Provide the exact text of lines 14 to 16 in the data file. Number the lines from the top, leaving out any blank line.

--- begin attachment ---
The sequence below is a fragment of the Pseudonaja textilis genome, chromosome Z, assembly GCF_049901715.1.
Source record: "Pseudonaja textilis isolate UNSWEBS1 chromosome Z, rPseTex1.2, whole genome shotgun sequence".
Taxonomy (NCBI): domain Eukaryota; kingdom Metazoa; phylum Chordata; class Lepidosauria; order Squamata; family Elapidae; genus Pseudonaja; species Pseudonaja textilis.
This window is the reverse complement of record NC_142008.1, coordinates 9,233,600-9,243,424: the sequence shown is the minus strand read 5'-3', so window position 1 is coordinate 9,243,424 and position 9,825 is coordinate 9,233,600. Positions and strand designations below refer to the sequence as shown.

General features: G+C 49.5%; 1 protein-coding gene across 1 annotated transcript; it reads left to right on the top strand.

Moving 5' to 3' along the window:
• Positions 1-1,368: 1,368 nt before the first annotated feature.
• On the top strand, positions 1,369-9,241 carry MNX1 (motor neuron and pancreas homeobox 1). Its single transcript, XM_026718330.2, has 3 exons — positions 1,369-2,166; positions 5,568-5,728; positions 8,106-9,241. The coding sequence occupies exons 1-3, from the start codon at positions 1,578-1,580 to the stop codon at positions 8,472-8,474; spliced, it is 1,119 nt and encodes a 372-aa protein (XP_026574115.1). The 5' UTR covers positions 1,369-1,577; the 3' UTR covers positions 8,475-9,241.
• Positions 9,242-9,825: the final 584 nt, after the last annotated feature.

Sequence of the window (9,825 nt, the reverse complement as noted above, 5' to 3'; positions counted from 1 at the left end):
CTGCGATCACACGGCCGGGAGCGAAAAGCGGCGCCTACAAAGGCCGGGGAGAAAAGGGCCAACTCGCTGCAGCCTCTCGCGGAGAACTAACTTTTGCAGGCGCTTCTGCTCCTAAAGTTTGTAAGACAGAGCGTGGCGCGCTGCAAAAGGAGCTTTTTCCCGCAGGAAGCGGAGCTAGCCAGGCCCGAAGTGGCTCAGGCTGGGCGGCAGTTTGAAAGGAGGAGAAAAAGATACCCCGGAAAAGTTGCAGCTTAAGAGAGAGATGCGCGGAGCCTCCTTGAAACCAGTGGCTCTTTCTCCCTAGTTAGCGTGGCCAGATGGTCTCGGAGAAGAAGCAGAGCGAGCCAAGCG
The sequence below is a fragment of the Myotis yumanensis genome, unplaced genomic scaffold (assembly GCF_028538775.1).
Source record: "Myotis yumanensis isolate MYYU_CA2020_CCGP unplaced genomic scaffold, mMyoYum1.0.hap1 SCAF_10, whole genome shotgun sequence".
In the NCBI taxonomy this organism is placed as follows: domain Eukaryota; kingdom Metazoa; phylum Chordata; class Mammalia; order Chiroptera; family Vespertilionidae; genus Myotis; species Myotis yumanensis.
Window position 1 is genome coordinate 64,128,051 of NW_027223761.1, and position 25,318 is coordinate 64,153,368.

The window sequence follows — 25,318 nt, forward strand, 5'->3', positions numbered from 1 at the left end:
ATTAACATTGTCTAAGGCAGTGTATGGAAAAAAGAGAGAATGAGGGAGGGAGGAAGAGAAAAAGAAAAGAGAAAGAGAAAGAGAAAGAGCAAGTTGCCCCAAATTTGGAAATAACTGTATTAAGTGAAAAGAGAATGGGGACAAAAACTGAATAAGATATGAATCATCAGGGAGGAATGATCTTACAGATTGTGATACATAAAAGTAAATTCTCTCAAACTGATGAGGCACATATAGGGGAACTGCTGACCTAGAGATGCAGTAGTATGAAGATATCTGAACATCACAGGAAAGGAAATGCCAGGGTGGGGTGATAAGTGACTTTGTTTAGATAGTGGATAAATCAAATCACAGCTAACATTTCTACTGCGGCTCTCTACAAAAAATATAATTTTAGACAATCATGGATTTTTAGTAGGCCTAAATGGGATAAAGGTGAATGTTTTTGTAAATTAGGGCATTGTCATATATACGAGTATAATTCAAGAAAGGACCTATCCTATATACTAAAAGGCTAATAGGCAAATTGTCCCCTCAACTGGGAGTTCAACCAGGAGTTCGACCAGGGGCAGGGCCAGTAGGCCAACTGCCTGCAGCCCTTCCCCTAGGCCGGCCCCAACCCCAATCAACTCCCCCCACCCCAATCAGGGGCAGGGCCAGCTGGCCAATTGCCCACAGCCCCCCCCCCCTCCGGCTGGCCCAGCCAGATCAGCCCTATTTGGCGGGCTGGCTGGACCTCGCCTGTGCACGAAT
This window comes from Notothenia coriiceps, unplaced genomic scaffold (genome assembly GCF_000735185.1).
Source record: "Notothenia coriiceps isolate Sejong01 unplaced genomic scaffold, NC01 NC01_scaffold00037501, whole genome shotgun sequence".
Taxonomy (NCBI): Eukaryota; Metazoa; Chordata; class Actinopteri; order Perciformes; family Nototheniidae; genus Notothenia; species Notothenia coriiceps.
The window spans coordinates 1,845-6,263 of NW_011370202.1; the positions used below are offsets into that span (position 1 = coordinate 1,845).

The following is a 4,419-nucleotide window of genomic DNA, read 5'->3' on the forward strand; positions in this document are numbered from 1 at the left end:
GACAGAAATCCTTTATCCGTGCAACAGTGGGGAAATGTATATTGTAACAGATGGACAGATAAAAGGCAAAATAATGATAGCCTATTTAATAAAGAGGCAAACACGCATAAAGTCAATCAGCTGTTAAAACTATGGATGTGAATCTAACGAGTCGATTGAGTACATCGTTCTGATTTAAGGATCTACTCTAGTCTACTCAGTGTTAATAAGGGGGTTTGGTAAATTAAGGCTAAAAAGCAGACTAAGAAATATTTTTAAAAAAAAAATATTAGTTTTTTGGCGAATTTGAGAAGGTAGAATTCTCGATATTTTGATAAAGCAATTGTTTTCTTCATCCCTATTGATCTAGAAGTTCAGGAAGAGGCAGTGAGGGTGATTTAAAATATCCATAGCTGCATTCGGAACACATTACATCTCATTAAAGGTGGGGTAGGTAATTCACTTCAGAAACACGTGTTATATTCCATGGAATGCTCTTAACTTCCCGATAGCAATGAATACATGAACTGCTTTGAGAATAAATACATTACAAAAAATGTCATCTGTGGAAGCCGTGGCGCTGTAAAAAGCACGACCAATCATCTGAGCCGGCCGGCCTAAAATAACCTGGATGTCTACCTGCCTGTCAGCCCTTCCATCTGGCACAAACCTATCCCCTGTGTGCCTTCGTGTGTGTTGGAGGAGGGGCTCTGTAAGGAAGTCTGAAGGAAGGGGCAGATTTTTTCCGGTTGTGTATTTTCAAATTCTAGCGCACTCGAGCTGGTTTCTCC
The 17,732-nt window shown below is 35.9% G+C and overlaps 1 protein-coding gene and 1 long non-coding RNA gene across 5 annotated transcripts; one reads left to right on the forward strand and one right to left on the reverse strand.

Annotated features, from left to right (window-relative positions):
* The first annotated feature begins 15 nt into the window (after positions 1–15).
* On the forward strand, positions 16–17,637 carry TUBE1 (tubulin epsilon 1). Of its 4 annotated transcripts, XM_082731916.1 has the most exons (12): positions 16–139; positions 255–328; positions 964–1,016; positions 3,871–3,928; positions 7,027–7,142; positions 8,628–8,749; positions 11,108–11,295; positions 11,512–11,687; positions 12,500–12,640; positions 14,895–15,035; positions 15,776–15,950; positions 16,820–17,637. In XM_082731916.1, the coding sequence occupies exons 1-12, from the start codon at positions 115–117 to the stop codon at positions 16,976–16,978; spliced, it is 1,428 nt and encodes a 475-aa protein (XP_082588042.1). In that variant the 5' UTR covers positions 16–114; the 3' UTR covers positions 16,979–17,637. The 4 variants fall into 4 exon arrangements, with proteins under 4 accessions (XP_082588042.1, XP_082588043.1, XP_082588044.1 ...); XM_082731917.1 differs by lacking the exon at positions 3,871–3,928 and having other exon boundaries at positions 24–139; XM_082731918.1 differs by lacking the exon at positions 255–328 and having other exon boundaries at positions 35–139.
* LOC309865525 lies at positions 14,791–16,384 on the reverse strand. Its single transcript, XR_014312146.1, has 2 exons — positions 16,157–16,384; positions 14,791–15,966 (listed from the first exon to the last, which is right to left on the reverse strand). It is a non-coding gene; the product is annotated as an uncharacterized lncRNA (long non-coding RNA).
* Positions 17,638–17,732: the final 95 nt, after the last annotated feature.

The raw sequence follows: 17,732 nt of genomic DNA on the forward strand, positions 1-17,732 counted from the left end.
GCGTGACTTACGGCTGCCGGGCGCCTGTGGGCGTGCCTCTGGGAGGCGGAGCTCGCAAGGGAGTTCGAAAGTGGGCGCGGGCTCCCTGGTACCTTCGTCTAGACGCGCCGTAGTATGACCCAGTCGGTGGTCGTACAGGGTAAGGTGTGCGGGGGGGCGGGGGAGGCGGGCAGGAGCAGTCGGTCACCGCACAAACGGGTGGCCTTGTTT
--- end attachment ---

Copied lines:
In the NCBI taxonomy this organism is placed as follows: domain Eukaryota; kingdom Metazoa; phylum Chordata; class Mammalia; order Chiroptera; family Vespertilionidae; genus Myotis; species Myotis yumanensis.
Window position 1 is genome coordinate 64,128,051 of NW_027223761.1, and position 25,318 is coordinate 64,153,368.

The window sequence follows — 25,318 nt, forward strand, 5'->3', positions numbered from 1 at the left end: